I have discovered that African men who have studied/worked or done both in the Western world like to assume an aura of “I’m exposed”.
So they will tell you they are liberal. They believed God created us, men and women equal and all that balderdash.
They will tell you they don’t subscribe to the ‘African mentality’ of women should be this and men should be that. They’ve lived overseas, our ways are outdated e.t.c; but my brothers and sisters, I have discovered that this is all hogwash.
The truth is that to the average Nigerian man the concept of marriage is twisted. It is where they shine and reign supreme.
It plays out like this, “if you are a good girl and you impress me I will marry you. If not, I won’t. I will just wait for you to get older and taunt you about it”
They are like a child with a toy and Funmi Iyanda tried to take it away from them. Hence the vitriol in her Twitter mentions after her tweets. Every African man of African parents no matter how many years he has spent abroad still carries that African man ego & mentality; this heavily influences the dynamics of his intimate relationships.
What do you mean Asake? Let me attempt to explain.
1: Asake meets fine boy. Studied at Oxford university. Worked a couple years now in Manchester. They are getting on quite well till one day random statement,
“You should grow your hair”
“You will look more ladylike. I can’t imagine what my mother will say when she sees your hair like this”
2. Asake meets fine boy. Born and bred in Lagos. Works at Exxon Mobil. Holidays abroad frequently. They are getting on quite well till one day Asake discovers she once dated one of his acquaintances. Asake tells fine boy before acquaintance tells him, becausse men can be childish and like to get one up on each other.
“So you dated Sola”
“So how did you meet Sola ? ”
“So how long did you and Sola date?”
” 6 months”
“So did you and Sola…..
“Negro if you mention Sola to me one more time I will slap you back into Umuahia!”
Just leave the past. Let it go. Why is that so hard?
3: Asake meets fine boy. Same specs as A above. Owns his own advertising firm. They meet for first date. Asake offers to pay her half. Fine boy feels insulted.
“I can afford to pay for us both no need to embarrass me. Keep your money for make up”
Grrrrrrrrrrr! Negro I’m sorry if I stepped on your fragile ego. Since paying for my dinner makes you feel like a man can I send my rent bill as well?
4: Asake meets fine boy. They are getting on quite well and Asake invites him to her home studio. He sees Asake’s set up and is awed.
“Wow, it will be hard for any man to control you”.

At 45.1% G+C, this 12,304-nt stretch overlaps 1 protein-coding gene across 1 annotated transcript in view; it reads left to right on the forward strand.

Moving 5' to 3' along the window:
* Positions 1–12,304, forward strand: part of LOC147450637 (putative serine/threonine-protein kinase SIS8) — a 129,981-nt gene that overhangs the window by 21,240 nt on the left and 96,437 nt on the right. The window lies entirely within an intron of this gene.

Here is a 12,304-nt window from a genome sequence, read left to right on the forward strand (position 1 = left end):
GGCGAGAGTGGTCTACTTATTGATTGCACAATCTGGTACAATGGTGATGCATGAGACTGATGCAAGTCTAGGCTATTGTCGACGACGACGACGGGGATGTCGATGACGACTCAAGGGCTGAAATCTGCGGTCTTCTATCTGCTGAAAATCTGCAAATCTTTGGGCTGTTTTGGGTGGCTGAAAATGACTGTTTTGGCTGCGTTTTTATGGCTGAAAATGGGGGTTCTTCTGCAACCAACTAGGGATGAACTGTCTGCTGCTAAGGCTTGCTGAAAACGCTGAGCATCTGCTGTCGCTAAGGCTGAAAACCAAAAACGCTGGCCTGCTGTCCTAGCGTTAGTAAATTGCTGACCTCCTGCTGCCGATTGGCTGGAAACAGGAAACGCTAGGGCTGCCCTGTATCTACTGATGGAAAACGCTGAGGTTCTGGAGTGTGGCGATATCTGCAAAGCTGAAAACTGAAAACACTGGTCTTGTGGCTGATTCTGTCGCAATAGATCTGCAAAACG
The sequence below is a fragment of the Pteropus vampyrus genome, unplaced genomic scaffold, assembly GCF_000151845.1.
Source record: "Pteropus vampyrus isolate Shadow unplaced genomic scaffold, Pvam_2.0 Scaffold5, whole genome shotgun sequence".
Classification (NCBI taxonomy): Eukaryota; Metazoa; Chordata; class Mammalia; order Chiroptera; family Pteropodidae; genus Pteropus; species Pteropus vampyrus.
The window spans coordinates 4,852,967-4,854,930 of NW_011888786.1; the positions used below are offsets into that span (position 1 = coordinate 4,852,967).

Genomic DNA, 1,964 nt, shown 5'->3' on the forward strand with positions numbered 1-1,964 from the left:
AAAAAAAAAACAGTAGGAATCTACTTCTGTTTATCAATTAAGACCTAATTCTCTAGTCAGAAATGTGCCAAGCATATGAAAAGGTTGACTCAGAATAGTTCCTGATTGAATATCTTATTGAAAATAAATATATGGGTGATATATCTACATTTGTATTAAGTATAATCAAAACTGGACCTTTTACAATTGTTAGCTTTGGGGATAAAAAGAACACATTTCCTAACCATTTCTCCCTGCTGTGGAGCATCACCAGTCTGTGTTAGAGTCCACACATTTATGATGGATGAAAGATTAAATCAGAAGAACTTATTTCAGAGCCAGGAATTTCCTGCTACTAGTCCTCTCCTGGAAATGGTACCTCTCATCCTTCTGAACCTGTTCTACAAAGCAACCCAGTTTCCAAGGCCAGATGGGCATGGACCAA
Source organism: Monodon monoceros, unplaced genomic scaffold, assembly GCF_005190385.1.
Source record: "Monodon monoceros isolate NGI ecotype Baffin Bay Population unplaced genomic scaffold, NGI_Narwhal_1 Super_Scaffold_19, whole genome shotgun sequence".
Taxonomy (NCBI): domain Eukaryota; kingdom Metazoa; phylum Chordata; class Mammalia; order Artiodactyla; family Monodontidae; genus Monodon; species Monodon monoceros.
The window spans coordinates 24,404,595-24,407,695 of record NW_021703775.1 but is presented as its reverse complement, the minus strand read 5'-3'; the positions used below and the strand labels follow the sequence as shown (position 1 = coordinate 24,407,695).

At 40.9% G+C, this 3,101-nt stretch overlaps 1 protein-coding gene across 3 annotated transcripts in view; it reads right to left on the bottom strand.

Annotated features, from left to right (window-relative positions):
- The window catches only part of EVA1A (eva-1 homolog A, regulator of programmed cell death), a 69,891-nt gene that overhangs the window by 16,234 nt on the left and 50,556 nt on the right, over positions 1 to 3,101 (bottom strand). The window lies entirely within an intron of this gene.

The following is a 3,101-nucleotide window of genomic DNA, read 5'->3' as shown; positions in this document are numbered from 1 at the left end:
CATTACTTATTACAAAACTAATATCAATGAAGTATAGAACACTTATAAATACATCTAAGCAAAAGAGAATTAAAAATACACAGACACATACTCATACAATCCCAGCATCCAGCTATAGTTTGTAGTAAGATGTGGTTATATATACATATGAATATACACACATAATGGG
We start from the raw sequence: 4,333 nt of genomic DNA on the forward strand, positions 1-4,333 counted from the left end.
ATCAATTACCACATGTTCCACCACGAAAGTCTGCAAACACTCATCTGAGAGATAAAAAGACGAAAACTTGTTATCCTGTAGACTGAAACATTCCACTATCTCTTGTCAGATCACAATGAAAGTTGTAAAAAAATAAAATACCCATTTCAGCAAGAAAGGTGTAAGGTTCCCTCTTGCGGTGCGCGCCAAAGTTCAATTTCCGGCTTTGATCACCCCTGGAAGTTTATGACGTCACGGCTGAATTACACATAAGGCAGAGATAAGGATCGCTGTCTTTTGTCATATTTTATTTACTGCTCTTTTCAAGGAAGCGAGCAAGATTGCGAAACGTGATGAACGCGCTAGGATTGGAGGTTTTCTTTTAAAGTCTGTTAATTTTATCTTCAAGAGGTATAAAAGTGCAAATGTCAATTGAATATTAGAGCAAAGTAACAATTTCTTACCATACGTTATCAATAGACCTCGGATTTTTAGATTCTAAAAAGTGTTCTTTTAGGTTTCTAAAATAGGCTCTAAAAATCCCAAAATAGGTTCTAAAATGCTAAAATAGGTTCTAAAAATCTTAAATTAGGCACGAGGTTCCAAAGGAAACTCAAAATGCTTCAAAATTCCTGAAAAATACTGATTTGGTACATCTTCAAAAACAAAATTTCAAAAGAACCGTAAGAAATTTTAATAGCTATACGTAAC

I am hoping this is a slip of tongue so I ask for explanation.
“You have your sh*t together. You are obviously making a lot of money. You can call any man’s bullsh*t. You know we men like to be in control. You can’t have a woman who earns more than you”
Niccur… nice to meet you, here’s your exit….
I thought it was just me but I realised even female friends and acquaintances have had similar experiences with Nigerian men from all walks of life. My point is, don’t claim to be what you’re not, because you see an attractive package. Then you come close, and your mental halitosis displays itself. Because you got a visa to live in America doesn’t make you American.
You are an African man, own your truth. Don’t be confusing us please. Many men often BELIEVE they are less traditional than they actually are. I use the word “traditional” because then it can cover men of all races and tribes. I am not saying they purposely give those impressions because more often than not, we don’t know how we will react until we are in those situations.
So a man can think that he wants to be with an independent woman, he wants somebody just as intelligent, somebody that can take care of herself etc
The truth is, many men (more so our Nigerian and African brothers) do not want that because they still can not manage seeing women that are totally free from their control. In one small aspect at least, they would still like to be boss, purely an ego thing.
Evolution is happening with the women in our generation. We pray our men catch up.
We all, men and women alike, need to understand that for every relationship choice there’s a always a price to pay . We tend to avoid the consequences associated with the choice we make which equals inexplicable friction, and stress. The choice and the price.
Credit: Asake Agoro